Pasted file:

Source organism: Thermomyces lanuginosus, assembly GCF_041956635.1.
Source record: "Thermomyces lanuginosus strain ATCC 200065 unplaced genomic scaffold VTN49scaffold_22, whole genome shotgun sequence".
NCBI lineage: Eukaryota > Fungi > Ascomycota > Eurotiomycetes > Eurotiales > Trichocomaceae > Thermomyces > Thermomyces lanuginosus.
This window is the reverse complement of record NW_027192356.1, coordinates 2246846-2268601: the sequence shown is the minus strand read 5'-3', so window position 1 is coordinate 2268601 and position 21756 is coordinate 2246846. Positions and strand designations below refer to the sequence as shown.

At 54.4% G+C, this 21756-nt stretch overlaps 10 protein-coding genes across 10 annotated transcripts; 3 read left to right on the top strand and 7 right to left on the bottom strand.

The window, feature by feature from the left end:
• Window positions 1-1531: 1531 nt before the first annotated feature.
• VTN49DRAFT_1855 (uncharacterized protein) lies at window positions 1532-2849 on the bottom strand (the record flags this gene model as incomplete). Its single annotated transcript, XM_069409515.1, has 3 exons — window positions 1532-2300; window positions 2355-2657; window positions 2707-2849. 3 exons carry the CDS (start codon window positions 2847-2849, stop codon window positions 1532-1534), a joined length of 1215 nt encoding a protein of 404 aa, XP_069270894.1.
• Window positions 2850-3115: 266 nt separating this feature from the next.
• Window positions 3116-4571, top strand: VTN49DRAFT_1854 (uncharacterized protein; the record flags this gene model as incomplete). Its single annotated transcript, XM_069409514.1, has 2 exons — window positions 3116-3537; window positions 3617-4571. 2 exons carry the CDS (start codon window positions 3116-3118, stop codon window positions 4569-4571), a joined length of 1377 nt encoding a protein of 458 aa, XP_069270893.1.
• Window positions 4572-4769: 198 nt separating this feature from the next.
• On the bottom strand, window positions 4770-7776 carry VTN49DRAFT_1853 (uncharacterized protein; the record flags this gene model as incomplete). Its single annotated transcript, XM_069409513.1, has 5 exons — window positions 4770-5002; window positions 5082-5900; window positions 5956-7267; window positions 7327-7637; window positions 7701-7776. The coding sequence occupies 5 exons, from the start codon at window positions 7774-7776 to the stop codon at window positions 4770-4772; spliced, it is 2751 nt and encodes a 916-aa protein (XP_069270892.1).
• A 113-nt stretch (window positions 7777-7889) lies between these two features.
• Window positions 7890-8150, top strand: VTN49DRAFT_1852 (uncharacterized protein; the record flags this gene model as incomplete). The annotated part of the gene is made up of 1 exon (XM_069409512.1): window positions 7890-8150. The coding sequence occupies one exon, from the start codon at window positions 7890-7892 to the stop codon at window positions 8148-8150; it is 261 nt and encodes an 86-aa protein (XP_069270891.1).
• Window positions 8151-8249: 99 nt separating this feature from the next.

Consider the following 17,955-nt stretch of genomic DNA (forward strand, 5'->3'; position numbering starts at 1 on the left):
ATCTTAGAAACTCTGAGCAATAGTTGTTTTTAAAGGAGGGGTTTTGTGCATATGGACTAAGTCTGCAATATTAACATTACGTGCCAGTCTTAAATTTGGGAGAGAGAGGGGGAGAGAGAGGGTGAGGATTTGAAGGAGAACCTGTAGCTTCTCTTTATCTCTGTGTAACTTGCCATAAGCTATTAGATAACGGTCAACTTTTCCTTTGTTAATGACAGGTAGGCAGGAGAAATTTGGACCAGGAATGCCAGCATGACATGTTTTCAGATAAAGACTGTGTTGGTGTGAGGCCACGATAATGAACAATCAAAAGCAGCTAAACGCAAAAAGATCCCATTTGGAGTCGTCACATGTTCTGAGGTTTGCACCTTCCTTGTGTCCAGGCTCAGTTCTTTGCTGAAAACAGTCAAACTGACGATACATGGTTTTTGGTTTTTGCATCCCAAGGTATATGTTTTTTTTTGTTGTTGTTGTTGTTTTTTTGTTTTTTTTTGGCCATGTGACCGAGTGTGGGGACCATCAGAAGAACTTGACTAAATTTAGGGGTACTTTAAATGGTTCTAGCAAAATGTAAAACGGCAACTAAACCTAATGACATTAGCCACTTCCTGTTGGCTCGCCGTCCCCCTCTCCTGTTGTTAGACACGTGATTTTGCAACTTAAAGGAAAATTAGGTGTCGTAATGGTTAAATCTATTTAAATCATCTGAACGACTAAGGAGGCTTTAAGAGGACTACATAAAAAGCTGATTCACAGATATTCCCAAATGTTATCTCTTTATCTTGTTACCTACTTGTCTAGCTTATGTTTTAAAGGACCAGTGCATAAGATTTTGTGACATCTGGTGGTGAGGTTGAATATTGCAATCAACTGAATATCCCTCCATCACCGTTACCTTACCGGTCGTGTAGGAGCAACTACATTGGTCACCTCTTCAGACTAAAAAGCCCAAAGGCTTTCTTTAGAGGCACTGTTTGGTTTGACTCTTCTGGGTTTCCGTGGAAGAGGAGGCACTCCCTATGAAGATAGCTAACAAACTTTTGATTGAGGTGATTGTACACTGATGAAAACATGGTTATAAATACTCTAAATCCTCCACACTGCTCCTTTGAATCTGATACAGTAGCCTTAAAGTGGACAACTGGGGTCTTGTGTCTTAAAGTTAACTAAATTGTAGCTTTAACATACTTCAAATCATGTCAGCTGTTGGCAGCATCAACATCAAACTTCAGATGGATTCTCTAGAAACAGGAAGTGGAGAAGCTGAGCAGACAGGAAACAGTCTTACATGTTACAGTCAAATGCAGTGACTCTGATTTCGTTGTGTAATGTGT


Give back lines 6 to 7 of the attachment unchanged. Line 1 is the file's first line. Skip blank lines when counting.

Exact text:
The window, feature by feature from the left end:
• Window positions 1-1531: 1531 nt before the first annotated feature.